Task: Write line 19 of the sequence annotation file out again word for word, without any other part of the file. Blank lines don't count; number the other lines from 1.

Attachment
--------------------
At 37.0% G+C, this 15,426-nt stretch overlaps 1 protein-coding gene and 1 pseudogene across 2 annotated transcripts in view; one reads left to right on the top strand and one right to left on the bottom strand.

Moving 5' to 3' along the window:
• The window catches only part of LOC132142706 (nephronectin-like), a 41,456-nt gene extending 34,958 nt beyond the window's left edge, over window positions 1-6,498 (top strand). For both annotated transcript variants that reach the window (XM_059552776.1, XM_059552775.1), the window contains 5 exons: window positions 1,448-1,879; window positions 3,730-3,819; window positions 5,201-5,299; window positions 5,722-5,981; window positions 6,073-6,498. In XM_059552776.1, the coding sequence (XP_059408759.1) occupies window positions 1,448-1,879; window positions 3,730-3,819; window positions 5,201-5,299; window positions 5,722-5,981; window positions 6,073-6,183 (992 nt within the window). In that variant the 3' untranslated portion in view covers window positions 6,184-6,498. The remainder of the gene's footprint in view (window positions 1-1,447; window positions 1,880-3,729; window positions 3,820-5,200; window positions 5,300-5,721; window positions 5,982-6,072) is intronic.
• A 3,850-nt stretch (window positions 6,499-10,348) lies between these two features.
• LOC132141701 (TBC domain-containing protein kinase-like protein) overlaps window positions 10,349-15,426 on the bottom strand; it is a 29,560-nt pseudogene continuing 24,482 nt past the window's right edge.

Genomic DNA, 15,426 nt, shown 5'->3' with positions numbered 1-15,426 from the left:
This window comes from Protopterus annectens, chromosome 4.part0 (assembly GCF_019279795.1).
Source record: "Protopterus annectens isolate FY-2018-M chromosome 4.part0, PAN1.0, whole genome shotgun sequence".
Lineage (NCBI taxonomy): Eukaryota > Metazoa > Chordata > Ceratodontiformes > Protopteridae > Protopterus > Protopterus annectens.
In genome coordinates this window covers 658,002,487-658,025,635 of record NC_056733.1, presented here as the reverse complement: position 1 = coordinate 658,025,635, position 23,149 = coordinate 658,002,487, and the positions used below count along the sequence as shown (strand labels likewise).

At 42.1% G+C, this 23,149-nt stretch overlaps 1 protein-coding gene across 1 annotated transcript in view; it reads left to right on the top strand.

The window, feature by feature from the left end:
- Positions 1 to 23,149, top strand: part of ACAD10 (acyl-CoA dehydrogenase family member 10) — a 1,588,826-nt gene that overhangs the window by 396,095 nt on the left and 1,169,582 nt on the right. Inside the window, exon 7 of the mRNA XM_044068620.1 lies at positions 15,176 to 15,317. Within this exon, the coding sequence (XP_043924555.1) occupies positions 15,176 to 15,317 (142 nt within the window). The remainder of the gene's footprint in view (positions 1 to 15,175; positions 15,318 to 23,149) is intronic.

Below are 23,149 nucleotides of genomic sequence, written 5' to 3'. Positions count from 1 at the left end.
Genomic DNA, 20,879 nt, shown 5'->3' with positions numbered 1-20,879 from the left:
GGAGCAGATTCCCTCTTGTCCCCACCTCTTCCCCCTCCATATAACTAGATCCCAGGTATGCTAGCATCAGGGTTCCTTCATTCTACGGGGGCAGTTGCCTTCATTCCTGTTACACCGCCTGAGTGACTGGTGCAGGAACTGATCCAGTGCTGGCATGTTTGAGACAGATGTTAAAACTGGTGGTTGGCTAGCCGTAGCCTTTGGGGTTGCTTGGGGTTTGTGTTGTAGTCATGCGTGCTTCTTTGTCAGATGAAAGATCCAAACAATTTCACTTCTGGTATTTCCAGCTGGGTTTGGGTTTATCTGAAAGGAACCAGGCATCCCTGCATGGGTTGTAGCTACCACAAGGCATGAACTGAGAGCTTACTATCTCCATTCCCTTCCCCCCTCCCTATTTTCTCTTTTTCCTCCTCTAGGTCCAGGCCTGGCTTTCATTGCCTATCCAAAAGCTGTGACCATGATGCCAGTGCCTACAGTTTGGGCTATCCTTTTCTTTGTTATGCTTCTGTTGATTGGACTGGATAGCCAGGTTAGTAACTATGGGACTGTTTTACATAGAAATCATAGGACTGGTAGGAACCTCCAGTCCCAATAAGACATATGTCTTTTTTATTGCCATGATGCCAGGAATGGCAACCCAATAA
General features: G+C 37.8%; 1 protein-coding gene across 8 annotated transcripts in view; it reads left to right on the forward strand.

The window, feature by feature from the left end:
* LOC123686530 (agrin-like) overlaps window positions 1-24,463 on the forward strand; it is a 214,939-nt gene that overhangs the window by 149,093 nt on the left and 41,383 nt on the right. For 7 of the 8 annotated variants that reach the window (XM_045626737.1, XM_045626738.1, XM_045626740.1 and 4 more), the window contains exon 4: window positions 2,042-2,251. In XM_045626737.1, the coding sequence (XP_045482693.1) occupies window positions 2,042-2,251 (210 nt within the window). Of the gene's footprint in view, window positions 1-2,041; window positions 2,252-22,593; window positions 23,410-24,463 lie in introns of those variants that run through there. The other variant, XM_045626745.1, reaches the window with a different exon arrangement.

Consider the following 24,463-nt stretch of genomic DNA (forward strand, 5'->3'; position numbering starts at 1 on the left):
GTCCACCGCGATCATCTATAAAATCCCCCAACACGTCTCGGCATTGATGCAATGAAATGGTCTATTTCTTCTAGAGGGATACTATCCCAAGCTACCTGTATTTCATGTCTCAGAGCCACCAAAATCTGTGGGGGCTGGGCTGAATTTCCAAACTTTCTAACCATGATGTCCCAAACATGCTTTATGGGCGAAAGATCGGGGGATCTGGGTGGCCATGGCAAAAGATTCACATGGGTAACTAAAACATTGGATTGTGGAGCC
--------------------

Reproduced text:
* LOC123686530 (agrin-like) overlaps window positions 1-24,463 on the forward strand; it is a 214,939-nt gene that overhangs the window by 149,093 nt on the left and 41,383 nt on the right. For 7 of the 8 annotated variants that reach the window (XM_045626737.1, XM_045626738.1, XM_045626740.1 and 4 more), the window contains exon 4: window positions 2,042-2,251. In XM_045626737.1, the coding sequence (XP_045482693.1) occupies window positions 2,042-2,251 (210 nt within the window). Of the gene's footprint in view, window positions 1-2,041; window positions 2,252-22,593; window positions 23,410-24,463 lie in introns of those variants that run through there. The other variant, XM_045626745.1, reaches the window with a different exon arrangement.